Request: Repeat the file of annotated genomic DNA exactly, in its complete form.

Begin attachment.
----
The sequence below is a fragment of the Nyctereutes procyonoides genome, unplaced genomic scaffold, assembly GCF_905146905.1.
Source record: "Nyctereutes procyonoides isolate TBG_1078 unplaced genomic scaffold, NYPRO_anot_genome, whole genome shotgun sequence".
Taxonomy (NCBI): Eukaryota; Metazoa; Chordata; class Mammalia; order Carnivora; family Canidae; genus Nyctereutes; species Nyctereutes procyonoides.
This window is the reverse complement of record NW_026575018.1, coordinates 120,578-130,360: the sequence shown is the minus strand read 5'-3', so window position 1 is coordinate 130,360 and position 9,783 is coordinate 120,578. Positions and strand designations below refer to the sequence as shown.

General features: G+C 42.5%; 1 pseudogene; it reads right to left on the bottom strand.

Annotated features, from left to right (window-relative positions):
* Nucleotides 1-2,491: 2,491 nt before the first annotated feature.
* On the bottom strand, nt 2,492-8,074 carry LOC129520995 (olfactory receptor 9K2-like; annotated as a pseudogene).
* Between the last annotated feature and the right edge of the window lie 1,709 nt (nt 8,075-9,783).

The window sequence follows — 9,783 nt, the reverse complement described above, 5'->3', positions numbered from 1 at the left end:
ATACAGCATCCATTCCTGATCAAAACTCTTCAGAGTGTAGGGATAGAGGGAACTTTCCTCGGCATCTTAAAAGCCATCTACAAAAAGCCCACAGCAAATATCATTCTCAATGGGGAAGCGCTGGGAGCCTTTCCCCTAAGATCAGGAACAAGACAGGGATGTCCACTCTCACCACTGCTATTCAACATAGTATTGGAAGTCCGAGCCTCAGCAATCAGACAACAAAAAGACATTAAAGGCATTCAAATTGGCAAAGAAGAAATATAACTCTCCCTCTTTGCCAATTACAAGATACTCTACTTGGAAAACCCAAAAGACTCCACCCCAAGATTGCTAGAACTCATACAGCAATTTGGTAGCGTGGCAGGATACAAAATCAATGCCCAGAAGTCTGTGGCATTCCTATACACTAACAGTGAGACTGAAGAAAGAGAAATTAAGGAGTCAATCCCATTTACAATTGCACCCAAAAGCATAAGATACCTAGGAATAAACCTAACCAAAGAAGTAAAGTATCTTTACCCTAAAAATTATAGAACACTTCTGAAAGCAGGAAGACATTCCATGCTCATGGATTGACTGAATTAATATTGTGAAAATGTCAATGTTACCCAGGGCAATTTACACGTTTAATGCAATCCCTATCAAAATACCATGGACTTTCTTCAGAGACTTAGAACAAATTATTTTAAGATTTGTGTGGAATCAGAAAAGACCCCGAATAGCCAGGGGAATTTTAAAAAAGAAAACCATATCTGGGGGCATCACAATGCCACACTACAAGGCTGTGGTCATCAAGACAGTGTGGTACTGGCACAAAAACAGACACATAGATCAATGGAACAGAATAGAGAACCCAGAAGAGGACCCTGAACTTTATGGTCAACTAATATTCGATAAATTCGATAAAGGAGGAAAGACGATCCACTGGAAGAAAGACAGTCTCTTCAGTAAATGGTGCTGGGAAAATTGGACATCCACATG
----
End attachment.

The sequence below is a fragment of the Nyctereutes procyonoides genome, unplaced genomic scaffold, assembly GCF_905146905.1.
Source record: "Nyctereutes procyonoides isolate TBG_1078 unplaced genomic scaffold, NYPRO_anot_genome, whole genome shotgun sequence".
Taxonomy (NCBI): Eukaryota; Metazoa; Chordata; class Mammalia; order Carnivora; family Canidae; genus Nyctereutes; species Nyctereutes procyonoides.
This window is the reverse complement of record NW_026575018.1, coordinates 120,578-130,360: the sequence shown is the minus strand read 5'-3', so window position 1 is coordinate 130,360 and position 9,783 is coordinate 120,578. Positions and strand designations below refer to the sequence as shown.

General features: G+C 42.5%; 1 pseudogene; it reads right to left on the bottom strand.

Annotated features, from left to right (window-relative positions):
* Nucleotides 1-2,491: 2,491 nt before the first annotated feature.
* On the bottom strand, nt 2,492-8,074 carry LOC129520995 (olfactory receptor 9K2-like; annotated as a pseudogene).
* Between the last annotated feature and the right edge of the window lie 1,709 nt (nt 8,075-9,783).

The window sequence follows — 9,783 nt, the reverse complement described above, 5'->3', positions numbered from 1 at the left end:
ATACAGCATCCATTCCTGATCAAAACTCTTCAGAGTGTAGGGATAGAGGGAACTTTCCTCGGCATCTTAAAAGCCATCTACAAAAAGCCCACAGCAAATATCATTCTCAATGGGGAAGCGCTGGGAGCCTTTCCCCTAAGATCAGGAACAAGACAGGGATGTCCACTCTCACCACTGCTATTCAACATAGTATTGGAAGTCCGAGCCTCAGCAATCAGACAACAAAAAGACATTAAAGGCATTCAAATTGGCAAAGAAGAAATATAACTCTCCCTCTTTGCCAATTACAAGATACTCTACTTGGAAAACCCAAAAGACTCCACCCCAAGATTGCTAGAACTCATACAGCAATTTGGTAGCGTGGCAGGATACAAAATCAATGCCCAGAAGTCTGTGGCATTCCTATACACTAACAGTGAGACTGAAGAAAGAGAAATTAAGGAGTCAATCCCATTTACAATTGCACCCAAAAGCATAAGATACCTAGGAATAAACCTAACCAAAGAAGTAAAGTATCTTTACCCTAAAAATTATAGAACACTTCTGAAAGCAGGAAGACATTCCATGCTCATGGATTGACTGAATTAATATTGTGAAAATGTCAATGTTACCCAGGGCAATTTACACGTTTAATGCAATCCCTATCAAAATACCATGGACTTTCTTCAGAGACTTAGAACAAATTATTTTAAGATTTGTGTGGAATCAGAAAAGACCCCGAATAGCCAGGGGAATTTTAAAAAAGAAAACCATATCTGGGGGCATCACAATGCCACACTACAAGGCTGTGGTCATCAAGACAGTGTGGTACTGGCACAAAAACAGACACATAGATCAATGGAACAGAATAGAGAACCCAGAAGAGGACCCTGAACTTTATGGTCAACTAATATTCGATAAATTCGATAAAGGAGGAAAGACGATCCACTGGAAGAAAGACAGTCTCTTCAGTAAATGGTGCTGGGAAAATTGGACATCCACATG